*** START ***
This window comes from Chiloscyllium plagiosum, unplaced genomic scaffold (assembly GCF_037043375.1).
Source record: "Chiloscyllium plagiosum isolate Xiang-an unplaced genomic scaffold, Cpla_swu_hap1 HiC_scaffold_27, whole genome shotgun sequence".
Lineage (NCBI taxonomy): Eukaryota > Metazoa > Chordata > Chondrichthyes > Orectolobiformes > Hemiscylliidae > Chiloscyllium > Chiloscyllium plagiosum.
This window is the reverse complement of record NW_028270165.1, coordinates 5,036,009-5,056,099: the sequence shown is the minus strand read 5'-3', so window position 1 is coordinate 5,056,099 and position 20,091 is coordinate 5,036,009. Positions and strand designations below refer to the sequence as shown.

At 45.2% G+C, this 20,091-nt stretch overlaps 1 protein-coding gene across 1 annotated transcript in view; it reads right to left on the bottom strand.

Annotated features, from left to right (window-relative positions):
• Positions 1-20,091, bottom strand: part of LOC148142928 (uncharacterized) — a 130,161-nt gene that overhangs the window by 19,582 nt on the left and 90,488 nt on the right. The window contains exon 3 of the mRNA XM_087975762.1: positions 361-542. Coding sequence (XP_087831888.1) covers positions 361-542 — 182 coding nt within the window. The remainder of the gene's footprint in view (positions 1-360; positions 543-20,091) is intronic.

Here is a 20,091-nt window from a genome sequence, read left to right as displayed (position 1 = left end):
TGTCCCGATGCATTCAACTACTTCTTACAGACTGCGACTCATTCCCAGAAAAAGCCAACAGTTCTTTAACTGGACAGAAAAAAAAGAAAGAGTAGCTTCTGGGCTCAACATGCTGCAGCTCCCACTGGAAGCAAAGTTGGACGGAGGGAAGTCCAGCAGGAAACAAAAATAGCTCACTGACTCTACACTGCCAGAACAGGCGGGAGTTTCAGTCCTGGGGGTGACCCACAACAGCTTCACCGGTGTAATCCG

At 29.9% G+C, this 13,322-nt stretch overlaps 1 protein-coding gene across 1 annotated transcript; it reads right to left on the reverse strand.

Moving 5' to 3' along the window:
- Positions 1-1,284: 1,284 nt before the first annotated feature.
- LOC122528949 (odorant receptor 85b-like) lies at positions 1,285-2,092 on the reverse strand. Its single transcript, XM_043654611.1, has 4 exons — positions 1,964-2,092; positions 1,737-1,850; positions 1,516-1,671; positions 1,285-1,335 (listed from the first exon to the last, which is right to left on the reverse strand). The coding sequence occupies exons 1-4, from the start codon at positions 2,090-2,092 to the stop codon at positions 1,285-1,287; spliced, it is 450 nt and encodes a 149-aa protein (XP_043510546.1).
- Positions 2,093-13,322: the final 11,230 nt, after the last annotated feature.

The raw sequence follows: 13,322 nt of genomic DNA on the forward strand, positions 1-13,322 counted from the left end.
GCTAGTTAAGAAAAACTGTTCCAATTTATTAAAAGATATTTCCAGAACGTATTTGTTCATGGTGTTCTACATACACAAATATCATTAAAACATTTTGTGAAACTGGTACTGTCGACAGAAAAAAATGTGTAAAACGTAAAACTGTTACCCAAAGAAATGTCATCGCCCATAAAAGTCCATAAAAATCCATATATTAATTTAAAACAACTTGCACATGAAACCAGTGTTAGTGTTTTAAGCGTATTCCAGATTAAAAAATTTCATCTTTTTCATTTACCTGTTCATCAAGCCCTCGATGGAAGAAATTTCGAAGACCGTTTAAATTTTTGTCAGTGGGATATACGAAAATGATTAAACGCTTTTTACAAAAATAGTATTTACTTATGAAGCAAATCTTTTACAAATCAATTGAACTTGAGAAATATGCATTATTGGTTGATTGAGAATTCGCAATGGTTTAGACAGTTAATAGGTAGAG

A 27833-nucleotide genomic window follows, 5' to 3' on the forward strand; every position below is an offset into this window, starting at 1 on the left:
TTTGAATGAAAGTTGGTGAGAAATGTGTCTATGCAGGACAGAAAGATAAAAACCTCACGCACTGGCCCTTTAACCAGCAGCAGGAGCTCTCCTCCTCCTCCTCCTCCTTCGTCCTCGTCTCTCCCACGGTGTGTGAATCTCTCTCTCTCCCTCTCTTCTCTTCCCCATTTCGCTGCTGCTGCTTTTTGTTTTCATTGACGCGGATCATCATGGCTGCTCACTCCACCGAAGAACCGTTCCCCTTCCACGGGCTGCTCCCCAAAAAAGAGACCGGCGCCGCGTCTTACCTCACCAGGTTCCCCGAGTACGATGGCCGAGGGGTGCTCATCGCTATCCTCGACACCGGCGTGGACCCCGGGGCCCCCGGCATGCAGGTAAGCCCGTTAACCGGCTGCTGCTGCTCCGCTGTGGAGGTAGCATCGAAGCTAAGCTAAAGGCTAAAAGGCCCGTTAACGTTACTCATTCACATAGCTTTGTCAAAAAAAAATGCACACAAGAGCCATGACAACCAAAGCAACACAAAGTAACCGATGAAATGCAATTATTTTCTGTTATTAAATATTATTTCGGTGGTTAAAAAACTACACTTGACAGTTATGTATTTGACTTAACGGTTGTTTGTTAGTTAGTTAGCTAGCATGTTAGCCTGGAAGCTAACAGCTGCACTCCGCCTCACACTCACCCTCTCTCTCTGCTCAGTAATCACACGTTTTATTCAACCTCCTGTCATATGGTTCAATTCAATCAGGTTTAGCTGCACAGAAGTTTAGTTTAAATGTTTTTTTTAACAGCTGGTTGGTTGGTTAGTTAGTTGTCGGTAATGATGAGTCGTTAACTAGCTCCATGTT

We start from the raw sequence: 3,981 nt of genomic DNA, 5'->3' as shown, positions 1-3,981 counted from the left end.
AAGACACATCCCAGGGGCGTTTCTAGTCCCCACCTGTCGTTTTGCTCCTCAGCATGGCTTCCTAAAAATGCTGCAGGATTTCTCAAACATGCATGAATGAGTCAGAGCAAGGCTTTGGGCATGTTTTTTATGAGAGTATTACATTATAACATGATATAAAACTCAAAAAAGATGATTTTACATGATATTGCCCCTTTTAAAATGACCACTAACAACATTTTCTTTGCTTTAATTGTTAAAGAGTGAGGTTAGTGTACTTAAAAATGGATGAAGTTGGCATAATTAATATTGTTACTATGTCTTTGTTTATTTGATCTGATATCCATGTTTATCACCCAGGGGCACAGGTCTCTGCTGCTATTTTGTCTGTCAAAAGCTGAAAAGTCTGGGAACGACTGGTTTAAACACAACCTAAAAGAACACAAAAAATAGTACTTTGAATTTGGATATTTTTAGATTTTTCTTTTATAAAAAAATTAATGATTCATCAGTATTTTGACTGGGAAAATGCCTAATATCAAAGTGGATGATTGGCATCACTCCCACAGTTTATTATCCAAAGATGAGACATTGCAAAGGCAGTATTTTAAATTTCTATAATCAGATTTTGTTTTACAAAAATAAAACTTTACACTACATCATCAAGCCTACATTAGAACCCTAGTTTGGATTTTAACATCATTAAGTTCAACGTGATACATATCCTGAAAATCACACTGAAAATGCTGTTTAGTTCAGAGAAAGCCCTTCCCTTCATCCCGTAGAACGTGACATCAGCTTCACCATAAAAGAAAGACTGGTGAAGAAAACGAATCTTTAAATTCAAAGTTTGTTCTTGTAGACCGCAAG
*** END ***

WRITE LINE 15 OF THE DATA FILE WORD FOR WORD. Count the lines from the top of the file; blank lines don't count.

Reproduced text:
The raw sequence follows: 13,322 nt of genomic DNA on the forward strand, positions 1-13,322 counted from the left end.